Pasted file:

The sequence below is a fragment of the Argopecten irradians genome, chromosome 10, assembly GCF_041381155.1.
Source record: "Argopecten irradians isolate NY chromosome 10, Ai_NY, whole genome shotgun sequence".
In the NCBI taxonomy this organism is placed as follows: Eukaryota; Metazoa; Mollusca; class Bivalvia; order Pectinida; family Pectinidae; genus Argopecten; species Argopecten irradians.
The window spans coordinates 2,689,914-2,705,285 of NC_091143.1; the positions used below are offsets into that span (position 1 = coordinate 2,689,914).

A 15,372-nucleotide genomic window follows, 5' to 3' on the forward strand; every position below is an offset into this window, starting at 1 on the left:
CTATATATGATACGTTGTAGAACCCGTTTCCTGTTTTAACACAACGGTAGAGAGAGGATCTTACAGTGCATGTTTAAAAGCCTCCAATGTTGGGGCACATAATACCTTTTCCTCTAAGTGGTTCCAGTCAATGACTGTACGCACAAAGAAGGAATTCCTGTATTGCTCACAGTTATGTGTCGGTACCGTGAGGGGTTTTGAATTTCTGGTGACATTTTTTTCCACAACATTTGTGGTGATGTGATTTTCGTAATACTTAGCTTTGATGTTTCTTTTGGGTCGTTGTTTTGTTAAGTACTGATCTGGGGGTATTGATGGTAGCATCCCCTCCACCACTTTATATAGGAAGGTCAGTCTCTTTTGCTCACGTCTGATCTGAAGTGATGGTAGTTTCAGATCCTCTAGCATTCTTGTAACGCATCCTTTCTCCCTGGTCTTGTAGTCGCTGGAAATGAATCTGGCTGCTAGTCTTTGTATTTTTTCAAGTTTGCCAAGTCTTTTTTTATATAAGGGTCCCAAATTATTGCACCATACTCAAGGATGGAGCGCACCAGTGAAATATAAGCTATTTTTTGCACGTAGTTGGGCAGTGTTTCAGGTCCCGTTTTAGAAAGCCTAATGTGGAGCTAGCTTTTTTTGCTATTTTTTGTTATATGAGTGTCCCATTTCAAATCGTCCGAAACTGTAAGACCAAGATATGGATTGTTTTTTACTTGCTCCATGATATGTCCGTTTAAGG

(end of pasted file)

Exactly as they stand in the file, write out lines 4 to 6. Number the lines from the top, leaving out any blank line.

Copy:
The window spans coordinates 2,689,914-2,705,285 of NC_091143.1; the positions used below are offsets into that span (position 1 = coordinate 2,689,914).

A 15,372-nucleotide genomic window follows, 5' to 3' on the forward strand; every position below is an offset into this window, starting at 1 on the left:
CTATATATGATACGTTGTAGAACCCGTTTCCTGTTTTAACACAACGGTAGAGAGAGGATCTTACAGTGCATGTTTAAAAGCCTCCAATGTTGGGGCACATAATACCTTTTCCTCTAAGTGGTTCCAGTCAATGACTGTACGCACAAAGAAGGAATTCCTGTATTGCTCACAGTTATGTGTCGGTACCGTGAGGGGTTTTGAATTTCTGGTGACATTTTTTTCCACAACATTTGTGGTGATGTGATTTTCGTAATACTTAGCTTTGATGTTTCTTTTGGGTCGTTGTTTTGTTAAGTACTGATCTGGGGGTATTGATGGTAGCATCCCCTCCACCACTTTATATAGGAAGGTCAGTCTCTTTTGCTCACGTCTGATCTGAAGTGATGGTAGTTTCAGATCCTCTAGCATTCTTGTAACGCATCCTTTCTCCCTGGTCTTGTAGTCGCTGGAAATGAATCTGGCTGCTAGTCTTTGTATTTTTTCAAGTTTGCCAAGTCTTTTTTTATATAAGGGTCCCAAATTATTGCACCATACTCAAGGATGGAGCGCACCAGTGAAATATAAGCTATTTTTTGCACGTAGTTGGGCAGTGTTTCAGGTCCCGTTTTAGAAAGCCTAATGTGGAGCTAGCTTTTTTTGCTATTTTTTGTTATATGAGTGTCCCATTTCAAATCGTCCGAAACTGTAAGACCAAGATATGGATTGTTTTTTACTTGCTCCATGATATGTCCGTTTAAGG